Justin Malbon’s publication on Researchgate extensively showcased that fake reviews can affect brands’ reputations. Some recognized brands indulge in the temptation to sponsor fake reviews on their platforms, so they can convert more sales. However, is having more conversions really the case?

In brief, Malbon’s article emphasizes policymakers and regulators’ need to take fake reviews seriously because they weaken efficient mechanisms for bridging the information gap between online sellers and buyers. It also suggests that adding an “alliance approach” to existing regulatory systems can help increase the effectiveness of regulatory oversight.

A study showed an 11% decline in most of the adult population’s (18-65 years) trust for online reviews, mainly because they think a collection of flawless 5-star reviews are not credible. The same study highlighted that 62% of consumers will stop using brands they know are censoring reviews.

5. It increases brand report rate to the FTC

A report by Sift, an organization that promotes digital trust and safety, showed that 70% of online shoppers trust product or service reviews more than a star or numerical rating. But unfortunately, 85% of them believe that most online reviews are fake or fraudulent.

Because of the surge in online shopping during the COVID-19 pandemic, according to the Federal Trade Commission (FTC)’s latest Consumer Protection Data Spotlight, the agency said it received more than 34,000 complaints from online shoppers between April and May 2020.

Most cheated online shoppers report reviews they suspect are fake. Thankfully, some shopping platforms suspend, ban, or take legal action against companies that support fake reviews for their products and services.

Amazon, for example, has clear policies for both reviewers and selling partners that prohibit the abuse of its community features. For example, Amazon declared that it would instantly terminate or suspend sellers’ privileges, delist related products, and remove reviews for sellers who attempt to manipulate reviews or violate its guidelines.

The company also stated that it might withhold or forfeit remittances and payments if it discovers that an Amazon account was used to foster review manipulation.

To cut down on fake reviews, the FTC also requires reviewers to disclose payment received for the products they review, though they don’t have to indicate the exact amount. Besides, if they are reviewing a product they didn’t buy for themselves, reviewers must show that they received the products for free.

On a Final Note

Fake reviews are a threat to the growing e-commerce industry, with consumers being affected the most in terms of money, time, and satisfaction. Brands are also not left out, mainly because they may lose the trust of their loyal consumers and possibly take a hit. In any case, both parties, with the help of relevant authorities, have a duty to ensure that the e-commerce space is always a safe place to shop.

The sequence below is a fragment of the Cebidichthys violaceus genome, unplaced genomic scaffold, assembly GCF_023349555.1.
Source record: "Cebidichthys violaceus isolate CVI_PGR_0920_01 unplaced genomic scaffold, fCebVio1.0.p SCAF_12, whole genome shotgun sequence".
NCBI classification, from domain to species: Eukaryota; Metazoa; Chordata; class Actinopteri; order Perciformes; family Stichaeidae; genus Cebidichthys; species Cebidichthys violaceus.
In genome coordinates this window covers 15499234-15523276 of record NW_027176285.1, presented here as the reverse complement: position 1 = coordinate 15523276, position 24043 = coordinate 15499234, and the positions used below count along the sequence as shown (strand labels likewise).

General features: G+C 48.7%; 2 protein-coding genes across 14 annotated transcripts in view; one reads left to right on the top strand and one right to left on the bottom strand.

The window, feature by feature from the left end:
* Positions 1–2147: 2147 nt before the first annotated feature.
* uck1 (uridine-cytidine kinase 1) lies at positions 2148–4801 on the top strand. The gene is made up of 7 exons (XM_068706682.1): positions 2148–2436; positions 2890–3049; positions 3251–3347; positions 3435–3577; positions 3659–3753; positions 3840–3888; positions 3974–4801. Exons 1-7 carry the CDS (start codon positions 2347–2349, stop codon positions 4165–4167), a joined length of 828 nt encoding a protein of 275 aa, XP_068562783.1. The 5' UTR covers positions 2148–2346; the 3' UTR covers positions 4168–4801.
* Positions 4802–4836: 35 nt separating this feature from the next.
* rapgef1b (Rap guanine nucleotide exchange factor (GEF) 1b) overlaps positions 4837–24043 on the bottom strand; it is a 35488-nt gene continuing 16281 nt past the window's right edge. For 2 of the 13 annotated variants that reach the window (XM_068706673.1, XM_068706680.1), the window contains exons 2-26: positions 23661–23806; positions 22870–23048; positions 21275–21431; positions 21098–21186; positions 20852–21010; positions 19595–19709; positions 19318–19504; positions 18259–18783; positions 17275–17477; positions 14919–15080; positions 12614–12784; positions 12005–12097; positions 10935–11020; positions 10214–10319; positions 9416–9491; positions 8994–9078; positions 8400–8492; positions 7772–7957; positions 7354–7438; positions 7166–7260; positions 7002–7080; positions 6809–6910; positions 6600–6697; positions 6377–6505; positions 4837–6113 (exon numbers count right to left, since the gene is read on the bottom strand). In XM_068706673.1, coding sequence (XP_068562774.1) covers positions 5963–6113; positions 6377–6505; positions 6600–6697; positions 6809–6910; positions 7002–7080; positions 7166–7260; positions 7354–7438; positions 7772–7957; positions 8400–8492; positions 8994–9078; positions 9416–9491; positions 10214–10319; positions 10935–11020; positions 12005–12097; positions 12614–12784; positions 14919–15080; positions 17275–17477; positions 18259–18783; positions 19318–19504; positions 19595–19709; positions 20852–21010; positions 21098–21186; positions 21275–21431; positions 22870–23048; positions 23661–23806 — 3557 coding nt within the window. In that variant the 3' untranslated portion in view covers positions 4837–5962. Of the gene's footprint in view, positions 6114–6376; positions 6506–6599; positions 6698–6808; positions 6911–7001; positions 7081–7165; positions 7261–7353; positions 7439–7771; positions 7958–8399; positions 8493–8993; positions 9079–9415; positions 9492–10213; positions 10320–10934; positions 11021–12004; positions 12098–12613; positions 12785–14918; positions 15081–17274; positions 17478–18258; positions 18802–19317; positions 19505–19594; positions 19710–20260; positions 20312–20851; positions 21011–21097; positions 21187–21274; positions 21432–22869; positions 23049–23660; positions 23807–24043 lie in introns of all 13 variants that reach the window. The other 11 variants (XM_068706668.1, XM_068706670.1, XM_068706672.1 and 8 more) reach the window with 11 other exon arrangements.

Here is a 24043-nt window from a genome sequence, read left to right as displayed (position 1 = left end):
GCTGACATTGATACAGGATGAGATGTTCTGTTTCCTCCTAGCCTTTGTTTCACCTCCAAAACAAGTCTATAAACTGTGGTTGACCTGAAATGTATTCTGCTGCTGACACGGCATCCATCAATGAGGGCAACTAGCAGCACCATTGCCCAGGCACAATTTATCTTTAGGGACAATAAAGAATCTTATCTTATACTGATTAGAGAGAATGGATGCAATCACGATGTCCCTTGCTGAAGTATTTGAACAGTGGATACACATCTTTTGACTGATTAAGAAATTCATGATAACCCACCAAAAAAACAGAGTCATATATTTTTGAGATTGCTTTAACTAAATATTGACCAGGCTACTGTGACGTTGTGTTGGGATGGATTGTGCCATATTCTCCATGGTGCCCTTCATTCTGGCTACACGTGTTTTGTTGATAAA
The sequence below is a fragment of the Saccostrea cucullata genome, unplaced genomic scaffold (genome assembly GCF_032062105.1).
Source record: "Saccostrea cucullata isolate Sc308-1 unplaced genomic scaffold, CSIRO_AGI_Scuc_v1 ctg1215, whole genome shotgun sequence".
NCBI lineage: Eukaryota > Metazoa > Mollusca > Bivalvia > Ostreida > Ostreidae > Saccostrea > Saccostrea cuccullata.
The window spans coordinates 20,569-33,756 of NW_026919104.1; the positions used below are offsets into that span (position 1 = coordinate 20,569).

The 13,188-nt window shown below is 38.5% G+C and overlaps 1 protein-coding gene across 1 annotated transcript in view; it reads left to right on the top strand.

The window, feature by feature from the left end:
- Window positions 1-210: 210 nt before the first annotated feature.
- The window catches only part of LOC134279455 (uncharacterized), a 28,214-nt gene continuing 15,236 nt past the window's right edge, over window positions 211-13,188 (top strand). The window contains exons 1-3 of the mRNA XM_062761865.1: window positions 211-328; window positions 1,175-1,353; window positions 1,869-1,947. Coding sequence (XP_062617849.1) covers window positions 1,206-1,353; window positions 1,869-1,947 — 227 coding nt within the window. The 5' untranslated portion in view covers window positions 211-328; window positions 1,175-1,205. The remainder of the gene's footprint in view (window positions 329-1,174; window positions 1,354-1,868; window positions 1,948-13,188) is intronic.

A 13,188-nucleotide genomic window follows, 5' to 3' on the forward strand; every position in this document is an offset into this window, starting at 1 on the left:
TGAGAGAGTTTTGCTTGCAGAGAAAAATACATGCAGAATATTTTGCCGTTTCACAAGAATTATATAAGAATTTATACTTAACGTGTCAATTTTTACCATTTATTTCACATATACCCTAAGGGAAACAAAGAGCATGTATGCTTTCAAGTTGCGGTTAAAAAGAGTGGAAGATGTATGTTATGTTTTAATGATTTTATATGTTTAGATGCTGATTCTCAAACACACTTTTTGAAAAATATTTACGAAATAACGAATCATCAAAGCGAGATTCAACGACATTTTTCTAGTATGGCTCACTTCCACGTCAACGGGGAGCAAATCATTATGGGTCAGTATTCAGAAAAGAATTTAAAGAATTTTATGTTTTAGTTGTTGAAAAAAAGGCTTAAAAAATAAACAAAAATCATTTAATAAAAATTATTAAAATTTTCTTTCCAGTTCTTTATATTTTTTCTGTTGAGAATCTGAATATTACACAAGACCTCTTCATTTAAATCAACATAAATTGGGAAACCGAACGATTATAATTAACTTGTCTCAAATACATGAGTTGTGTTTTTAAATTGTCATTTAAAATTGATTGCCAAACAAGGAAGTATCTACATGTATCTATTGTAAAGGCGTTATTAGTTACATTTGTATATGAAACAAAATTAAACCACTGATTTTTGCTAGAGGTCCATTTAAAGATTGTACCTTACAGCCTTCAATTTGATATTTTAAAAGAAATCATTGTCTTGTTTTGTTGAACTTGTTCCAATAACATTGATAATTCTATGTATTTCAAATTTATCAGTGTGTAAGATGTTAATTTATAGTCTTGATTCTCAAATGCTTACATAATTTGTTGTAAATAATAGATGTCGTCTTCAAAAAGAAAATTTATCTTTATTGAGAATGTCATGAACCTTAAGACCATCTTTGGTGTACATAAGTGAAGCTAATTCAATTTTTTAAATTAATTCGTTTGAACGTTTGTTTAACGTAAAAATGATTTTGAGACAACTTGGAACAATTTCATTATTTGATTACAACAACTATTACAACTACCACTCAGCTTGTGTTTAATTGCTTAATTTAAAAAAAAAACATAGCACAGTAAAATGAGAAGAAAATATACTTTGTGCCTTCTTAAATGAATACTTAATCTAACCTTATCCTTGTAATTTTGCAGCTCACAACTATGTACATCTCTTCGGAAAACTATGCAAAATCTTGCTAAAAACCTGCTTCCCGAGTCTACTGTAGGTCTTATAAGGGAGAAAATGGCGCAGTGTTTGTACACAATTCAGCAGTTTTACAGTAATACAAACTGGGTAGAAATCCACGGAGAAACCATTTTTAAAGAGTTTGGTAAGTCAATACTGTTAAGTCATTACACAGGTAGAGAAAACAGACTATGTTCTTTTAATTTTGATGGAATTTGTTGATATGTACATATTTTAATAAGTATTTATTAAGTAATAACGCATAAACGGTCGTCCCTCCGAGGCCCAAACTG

References

  • 1. LinkedIn; The Power of Online Reviews to Boost Sales; https://business.linkedin.com/marketing-solutions/blog/b2b-beat/2017/the-power-of-online-reviews-to-boost-sales#:~:text=Displaying%20reviews%20can%20boost%20conversions,rates%20soar%20after%20adding%20reviews
  • 2. Power Reviews; New Data: 97% of Consumers Depend on Reviews for Purchase Decision; https://www.powerreviews.com/events/consumers-depend-on-reviews/
  • 3. Planet Marketing; How to get Fake Business Reviews; https://planetmarketing.com/blog/how-to-get-fake-business-reviews/
  • 4. Local Circles; 34% consumers say their low product ratings have not been published by eCommerce sites; https://www.localcircles.com/a/press/page/fake-product-review-ratings-on-ecommerce-sites-survey#.X5gZ9ohKhdh
  • 5. Competition and Markets Authority, CMA; Online Reviews and Endorsement - Report on the CMA’s call for information; https://assets.publishing.service.gov.uk/government/uploads/system/uploads/attachment_data/file/436238/Online_reviews_and_endorsements.pdf
  • 6. Trust Pilot; The critical role of reviews in Internet trust; https://business.trustpilot.com/guides-reports/build-trusted-brand/the-critical-role-of-reviews-in-internet-trust
  • 7. British Broadcasting Corporation, BBC; Fake online reviews under investigation by competition authority; https://www.bbc.com/news/technology-52771913
  • 8. Big Commerce; Understanding the COVID-19 Effect on Online Shopping Behavior; https://www.bigcommerce.com/blog/covid-19-ecommerce/
  • 9. CNBC; Amazon is filled with fake reviews and it’s getting harder to spot them; https://www.cnbc.com/2020/09/06/amazon-reviews-thousands-are-fake-heres-how-to-spot-them.html
  • 10. Invesp; E-commerce Product Return Rate – Statistics and Trends [Infographic]; https://www.invespcro.com/blog/ecommerce-product-return-rate-statistics/
  • 11. Bright Local; Fake Reviews Are a Real Problem: 8 Statistics That Show Why; https://www.brightlocal.com/learn/fake-reviews-are-a-real-problem-8-statistics-that-show-why/
  • 12. Research Gate; Malbon, J.; Taking Fake Online Consumer Reviews Seriously; https://www.researchgate.net/publication/256054379_Taking_Fake_Online_Consumer_Reviews_Seriously
  • 13. Impact; Consumers are wasting money online due to fake reviews [Study]; https://www.impactbnd.com/blog/consumers-could-be-wasting-money-due-to-fake-reviews-study
  • 14. Sift; Fake Reviews: A Growing Fraud Concern Affecting Brand Loyalty and Growth; https://pages.sift.com/rs/526-PCC-974/images/ebook-fake-reviews-affect-brand-loyalty-and-growth.pdf
  • 15. Federal Trade Commission, FTC; FTC Data Shows Record Surge in Online Shopping Complaints During Pandemic; https://www.ftc.gov/news-events/press-releases/2020/07/ftc-data-shows-record-surge-online-shopping-complaints-during
  • 16. YourMoney.com; Fake reviews misleading customers; https://www.yourmoney.com/household-bills/fake-reviews-misleading-customers/
  • 17. Amazon; Anti-Manipulation Policy for Customer Reviews; https://www.amazon.com/gp/help/customer/display.html?nodeId=201996120#:~:text=Customers%20trust%20that%20they%20can,inauthentic%20content%2C%20is%20strictly%20prohibited